As the economy continues to recover from COVID-19 and employers deal with record-setting job openings in the face of the Great Resignation, we are experiencing a very competitive job market in which many businesses are looking for ways to retain valued employees. Employee turnover is not just a temporary disruption for businesses; it is also a very costly one.
The Work Institute reports that replacing an employee can cost around a third of their yearly salary. High turnover also has a noticeable effect on staff that remain and, by extension, the service customers receive. When a colleague leaves, the workload of the remaining employees often rises, leading to further departures and an atmosphere of frustration and stress. Therefore, keeping employees happy and stopping them from seeking greener pastures has never been more important.
Here is a look at seven effective employee retention strategies:
- 1 1. Show Your Employees That You Value Them
- 2 2. Offer Remote and Hybrid Work Options
- 3 3. Invest in Employees’ Career Development
- 4 4. Help Employees Improve Their Work-Life Balance
- 5 5. Make Improvements on the Management Side
- 6 6. Support the Well-Being of your Employees
- 7 7. Reassess Compensation and Benefits
- 8 Schedule a Consultation with the Premiere Benefits Consultants
1. Show Your Employees That You Value Them
Most human resources professionals agree that recognizing employees’ contributions is very important for retention. Unfortunately, many organizations do not have formal recognition programs in place that demonstrate to their employees how much they value them.
Businesses should encourage management to recognize the work of those who report directly to them. Company-wide recognition of outstanding employees who go above and beyond can also increase employee satisfaction.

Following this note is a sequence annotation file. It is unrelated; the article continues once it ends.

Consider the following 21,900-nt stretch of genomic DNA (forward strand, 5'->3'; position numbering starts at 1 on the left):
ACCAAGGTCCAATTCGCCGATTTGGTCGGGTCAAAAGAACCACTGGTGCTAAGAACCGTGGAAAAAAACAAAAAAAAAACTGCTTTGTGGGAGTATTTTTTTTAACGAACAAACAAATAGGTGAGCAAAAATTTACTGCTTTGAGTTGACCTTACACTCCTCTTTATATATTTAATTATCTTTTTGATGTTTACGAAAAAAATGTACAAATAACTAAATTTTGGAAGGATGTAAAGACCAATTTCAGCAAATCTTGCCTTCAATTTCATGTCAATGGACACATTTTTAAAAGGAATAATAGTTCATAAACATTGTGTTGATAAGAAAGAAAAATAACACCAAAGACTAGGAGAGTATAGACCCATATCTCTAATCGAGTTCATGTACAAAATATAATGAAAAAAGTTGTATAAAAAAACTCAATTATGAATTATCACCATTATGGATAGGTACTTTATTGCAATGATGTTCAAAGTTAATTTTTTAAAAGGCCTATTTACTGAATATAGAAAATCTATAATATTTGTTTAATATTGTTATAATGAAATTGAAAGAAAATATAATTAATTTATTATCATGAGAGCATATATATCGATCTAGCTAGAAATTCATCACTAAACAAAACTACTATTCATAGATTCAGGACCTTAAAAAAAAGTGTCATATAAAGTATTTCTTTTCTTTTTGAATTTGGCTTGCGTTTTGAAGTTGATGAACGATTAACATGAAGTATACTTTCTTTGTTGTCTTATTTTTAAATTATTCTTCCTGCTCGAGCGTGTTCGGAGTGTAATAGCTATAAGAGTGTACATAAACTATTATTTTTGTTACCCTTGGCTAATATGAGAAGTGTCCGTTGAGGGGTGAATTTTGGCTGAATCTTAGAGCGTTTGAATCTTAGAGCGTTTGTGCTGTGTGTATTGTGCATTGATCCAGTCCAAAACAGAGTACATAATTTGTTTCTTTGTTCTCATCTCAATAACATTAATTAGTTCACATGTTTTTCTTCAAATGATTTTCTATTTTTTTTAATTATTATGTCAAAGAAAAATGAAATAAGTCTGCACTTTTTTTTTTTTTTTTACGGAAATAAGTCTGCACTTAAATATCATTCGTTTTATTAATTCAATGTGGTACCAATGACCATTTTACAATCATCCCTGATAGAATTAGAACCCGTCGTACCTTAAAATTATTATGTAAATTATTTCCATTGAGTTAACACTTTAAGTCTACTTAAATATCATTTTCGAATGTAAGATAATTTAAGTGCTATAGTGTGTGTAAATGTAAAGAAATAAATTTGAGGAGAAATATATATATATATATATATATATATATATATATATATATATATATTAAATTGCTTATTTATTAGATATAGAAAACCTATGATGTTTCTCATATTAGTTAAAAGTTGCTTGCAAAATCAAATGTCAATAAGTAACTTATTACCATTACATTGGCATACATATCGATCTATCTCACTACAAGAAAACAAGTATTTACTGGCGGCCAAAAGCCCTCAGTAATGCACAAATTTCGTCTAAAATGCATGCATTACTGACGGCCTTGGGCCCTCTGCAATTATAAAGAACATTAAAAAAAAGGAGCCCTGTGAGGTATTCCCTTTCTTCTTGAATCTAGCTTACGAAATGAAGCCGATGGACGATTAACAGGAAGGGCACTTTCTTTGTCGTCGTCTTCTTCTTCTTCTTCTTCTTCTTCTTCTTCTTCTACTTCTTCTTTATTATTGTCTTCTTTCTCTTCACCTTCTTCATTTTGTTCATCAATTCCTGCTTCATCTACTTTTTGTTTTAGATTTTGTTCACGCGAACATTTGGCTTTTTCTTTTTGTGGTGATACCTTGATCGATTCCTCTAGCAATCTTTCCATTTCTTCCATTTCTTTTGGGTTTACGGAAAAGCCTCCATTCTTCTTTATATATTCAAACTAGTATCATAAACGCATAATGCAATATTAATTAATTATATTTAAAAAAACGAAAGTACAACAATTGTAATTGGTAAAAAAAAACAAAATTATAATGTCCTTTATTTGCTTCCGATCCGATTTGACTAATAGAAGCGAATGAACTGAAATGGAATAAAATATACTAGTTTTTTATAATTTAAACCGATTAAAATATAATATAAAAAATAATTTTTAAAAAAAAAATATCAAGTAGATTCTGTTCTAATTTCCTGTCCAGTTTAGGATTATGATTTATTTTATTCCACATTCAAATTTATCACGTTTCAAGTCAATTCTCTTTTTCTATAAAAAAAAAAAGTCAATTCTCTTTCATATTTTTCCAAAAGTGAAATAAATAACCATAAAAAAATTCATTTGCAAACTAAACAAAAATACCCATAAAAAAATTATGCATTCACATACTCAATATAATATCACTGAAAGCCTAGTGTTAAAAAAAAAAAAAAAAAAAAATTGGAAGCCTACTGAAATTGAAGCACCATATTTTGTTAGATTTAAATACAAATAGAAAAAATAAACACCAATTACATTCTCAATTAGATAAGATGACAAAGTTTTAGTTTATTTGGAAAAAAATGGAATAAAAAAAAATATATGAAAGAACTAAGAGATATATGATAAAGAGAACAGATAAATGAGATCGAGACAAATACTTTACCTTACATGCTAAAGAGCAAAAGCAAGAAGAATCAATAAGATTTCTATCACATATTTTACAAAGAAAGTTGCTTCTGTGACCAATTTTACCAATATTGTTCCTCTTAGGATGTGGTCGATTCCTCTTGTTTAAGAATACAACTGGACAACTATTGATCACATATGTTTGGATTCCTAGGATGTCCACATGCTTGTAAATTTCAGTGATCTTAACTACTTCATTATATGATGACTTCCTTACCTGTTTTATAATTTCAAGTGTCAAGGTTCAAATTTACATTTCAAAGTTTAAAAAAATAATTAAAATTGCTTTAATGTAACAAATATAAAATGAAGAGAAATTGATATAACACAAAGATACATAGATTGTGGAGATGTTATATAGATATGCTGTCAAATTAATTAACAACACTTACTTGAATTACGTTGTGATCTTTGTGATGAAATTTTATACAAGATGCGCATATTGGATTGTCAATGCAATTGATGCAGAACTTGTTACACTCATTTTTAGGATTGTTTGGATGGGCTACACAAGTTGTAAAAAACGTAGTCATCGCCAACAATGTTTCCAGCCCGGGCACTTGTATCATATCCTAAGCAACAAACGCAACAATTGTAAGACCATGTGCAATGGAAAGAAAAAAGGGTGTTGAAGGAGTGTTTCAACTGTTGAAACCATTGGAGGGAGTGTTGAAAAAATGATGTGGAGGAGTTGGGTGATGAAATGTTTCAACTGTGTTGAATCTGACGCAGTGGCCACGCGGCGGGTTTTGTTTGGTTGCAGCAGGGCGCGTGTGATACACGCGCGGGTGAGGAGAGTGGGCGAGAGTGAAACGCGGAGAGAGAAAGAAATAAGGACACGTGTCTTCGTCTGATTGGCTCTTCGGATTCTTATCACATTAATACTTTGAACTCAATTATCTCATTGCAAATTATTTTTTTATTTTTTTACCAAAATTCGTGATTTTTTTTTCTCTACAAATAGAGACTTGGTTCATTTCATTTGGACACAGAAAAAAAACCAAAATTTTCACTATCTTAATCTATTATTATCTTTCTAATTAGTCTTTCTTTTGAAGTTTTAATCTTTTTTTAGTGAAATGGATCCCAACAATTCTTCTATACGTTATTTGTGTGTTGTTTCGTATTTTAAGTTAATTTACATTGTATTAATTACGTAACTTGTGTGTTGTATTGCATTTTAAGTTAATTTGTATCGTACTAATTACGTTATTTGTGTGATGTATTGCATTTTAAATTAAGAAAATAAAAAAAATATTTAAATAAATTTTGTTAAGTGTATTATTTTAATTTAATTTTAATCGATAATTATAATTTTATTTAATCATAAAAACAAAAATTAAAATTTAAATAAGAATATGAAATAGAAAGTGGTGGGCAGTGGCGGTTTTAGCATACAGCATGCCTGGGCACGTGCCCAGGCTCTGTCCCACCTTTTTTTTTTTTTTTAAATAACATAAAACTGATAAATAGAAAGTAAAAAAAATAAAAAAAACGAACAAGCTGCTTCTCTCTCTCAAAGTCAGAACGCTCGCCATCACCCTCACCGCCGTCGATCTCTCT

2. Offer Remote and Hybrid Work Options
As a result of the pandemic, it is now easier than ever for employees to work remotely. Lockdowns led to significant growth in the quality and efficacy of remote working tools and have made it possible for more roles than ever to be performed outside of the office. A survey carried out by Robert Half in 2021 found that one third of employees would seek a different job if they were required to go back to their office on a full-time basis.
Although there are some positions that simply cannot be performed remotely, businesses should take the opportunity to offer hybrid or remote options whenever possible. Keep in mind that you can still require employees to attend core in-office days or recurring in-office meetings in order to continue to enjoy the collaborative benefits of shared workplaces without the rigidity of requiring a full-time presence.
3. Invest in Employees’ Career Development
A LinkedIn report found that 94% of employees would be willing to stay longer with their current employer if they invested in their career development. Employees in the modern workforce understand the importance of keeping their skills sharp and their knowledge current to help them advance in their careers.
Satisfy your employees’ desire for career development by offering mentorship programs that can help them grow professionally. Also consider investing in offering additional education. Some businesses may offer tuition reimbursement to employees who take career-related courses at higher education institutions, while others offer access to professional education courses that help upskill employees, which also grows the business’s talent base.